It’s been four years since a clinical trial showed that early treatment of HIV infection can dramatically reduce the chances of HIV transmission. In that time, our nation’s prevention efforts have been transformed to help get many more people with HIV diagnosed and into care, both for their own health and to reduce HIV infections nationwide.
The wisdom of that shift has never been in doubt. But new CDC research published yesterday offers a sharper picture of the incredible impact we could have on the nation’s HIV epidemic if we make progress on this front.
The new study , published in JAMA Internal Medicine, estimates that 91.5 percent of new HIV infections in 2009 were attributable to people with HIV who were not in medical care, including those who didn’t know they were infected. In comparison, less than six percent of new infections could be attributed to people with HIV who were in care and receiving antiretroviral therapy.
Let’s put that another way: according to this research, an astounding nine out of ten new infections could be prevented through early diagnosis and prompt, ongoing care and treatment. Getting to that point won’t be easy, but it’s now clearer than ever that our nation’s current prevention strategies are leading us in the right direction.
Over the last few years, CDC has worked with its partners to reshape prevention efforts in ways that can achieve the greatest possible reductions in new HIV infections. To a significant degree, that has meant prioritizing activities that focus on HIV diagnosis, and linkage to and retention in HIV care.
It all starts with testing, which has long been a central focus of CDC’s prevention efforts. Testing is not just the first step in the HIV care continuum; it is a crucial prevention strategy in its own right. Once people know they have HIV, they are able to take steps to prevent transmission to partners. In fact, this new analysis shows that the transmission rate drops substantially after diagnosis, due largely to a reduction in sexual risk behaviors.
It’s in the area of testing that our country has made some of its biggest recent gains. Just a few years ago, one in four, or 25 percent, of Americans with HIV did not know they were infected. Today it’s down to 14 percent – one in seven. But that’s clearly not good enough. The new study estimates that in 2009, 30 percent of new HIV infections in this country could be attributed to people who weren’t diagnosed.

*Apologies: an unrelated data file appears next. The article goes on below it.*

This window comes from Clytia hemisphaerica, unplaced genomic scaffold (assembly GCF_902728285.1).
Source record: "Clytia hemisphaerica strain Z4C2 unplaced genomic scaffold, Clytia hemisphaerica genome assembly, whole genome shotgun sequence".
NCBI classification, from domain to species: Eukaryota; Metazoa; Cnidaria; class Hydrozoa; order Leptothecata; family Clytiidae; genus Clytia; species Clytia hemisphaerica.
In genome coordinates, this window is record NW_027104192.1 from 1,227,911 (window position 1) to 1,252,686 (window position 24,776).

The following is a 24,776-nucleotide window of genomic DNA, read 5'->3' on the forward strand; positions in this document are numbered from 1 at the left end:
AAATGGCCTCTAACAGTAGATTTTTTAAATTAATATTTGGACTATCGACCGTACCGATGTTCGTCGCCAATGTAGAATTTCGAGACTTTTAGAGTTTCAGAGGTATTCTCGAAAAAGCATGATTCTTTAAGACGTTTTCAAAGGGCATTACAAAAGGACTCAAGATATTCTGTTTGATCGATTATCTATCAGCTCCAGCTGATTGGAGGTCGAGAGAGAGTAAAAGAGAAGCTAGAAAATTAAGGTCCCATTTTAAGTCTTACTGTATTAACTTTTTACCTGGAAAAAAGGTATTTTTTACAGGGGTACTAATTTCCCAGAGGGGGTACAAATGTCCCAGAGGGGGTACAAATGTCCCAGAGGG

At CDC, we’re working hard to make testing as simple and accessible as possible and to make it a routine part of medical care. As just one example, we’ve launched a pilot project with pharmacies and retail clinics in 24 of the hardest-hit rural and urban areas, training their staff to offer HIV testing and counseling to members of their communities.
But testing is only the beginning – we need to actually get people into care and help them stay there. The new study finds that people retained in HIV care were half as likely as those who were diagnosed but not in care to transmit their virus; being prescribed HIV treatment further lowered the risk. But other recent data show that only about 40 percent of all people with HIV are engaged in care, with only 30 percent having control of their virus through effective treatment.
CDC has intensified its efforts to help more people reach the point where their virus is suppressed. Just recently, we announced a new $210 million round of funding to community-based organizations that work with gay and bisexual men, African Americans and other communities most affected by HIV. Such funding has long been one of CDC’s signature prevention efforts, and this time it includes much greater emphasis on linking people with HIV to the medical care they need – and helping them receive and stay on treatment. This shift is consistent with changes already made to CDC’s funding to health departments and capacity-building assistance organizations nationwide.
We’re also taking other innovative approaches. For example, our Prevention IS Care campaign helps healthcare providers initiate discussions and incorporate ongoing, brief prevention counseling into their care of people with HIV. We’re also excited about CDC’s new Every Dose Every Day e-learning toolkit. It includes four specific medication adherence strategies that can be delivered by HIV care providers, including medical providers, licensed social workers, HIV case managers, and health educators. Eventually, it will include a mobile app to help people track their medications and understand how their treatment is working for them.
Meanwhile, we’re working to increase awareness and understanding of the benefits of testing and early treatment among people diagnosed with HIV. As part of CDC’s long-running Act Against AIDS campaign, we recently launched HIV Treatment Works, which encourages people with HIV to stay in care and receive treatment for their own health and for the health of their partners.
These findings are a signal of the unprecedented opportunity we have to reduce HIV infections in America. But more than that, they are a call to action: for all of us to work toward a time in which every person with HIV knows of their infection and receives the care they need. If we can get anywhere close to that vision, we can dramatically reduce HIV infections in this country and ultimately help bring an end to HIV in the United States.